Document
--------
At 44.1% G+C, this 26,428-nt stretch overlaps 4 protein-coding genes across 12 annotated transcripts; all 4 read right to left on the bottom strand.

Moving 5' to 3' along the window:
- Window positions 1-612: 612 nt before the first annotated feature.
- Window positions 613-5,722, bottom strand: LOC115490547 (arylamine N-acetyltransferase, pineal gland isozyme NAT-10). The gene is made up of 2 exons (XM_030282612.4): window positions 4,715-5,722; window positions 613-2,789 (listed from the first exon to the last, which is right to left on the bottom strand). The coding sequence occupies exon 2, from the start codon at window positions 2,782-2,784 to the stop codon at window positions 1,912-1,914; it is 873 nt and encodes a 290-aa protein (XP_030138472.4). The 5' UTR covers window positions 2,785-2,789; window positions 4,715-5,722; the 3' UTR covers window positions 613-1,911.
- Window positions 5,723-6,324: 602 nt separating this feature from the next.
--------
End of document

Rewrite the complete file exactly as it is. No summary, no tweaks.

At 44.1% G+C, this 26,428-nt stretch overlaps 4 protein-coding genes across 12 annotated transcripts; all 4 read right to left on the bottom strand.

Moving 5' to 3' along the window:
- Window positions 1-612: 612 nt before the first annotated feature.
- Window positions 613-5,722, bottom strand: LOC115490547 (arylamine N-acetyltransferase, pineal gland isozyme NAT-10). The gene is made up of 2 exons (XM_030282612.4): window positions 4,715-5,722; window positions 613-2,789 (listed from the first exon to the last, which is right to left on the bottom strand). The coding sequence occupies exon 2, from the start codon at window positions 2,782-2,784 to the stop codon at window positions 1,912-1,914; it is 873 nt and encodes a 290-aa protein (XP_030138472.4). The 5' UTR covers window positions 2,785-2,789; window positions 4,715-5,722; the 3' UTR covers window positions 613-1,911.
- Window positions 5,723-6,324: 602 nt separating this feature from the next.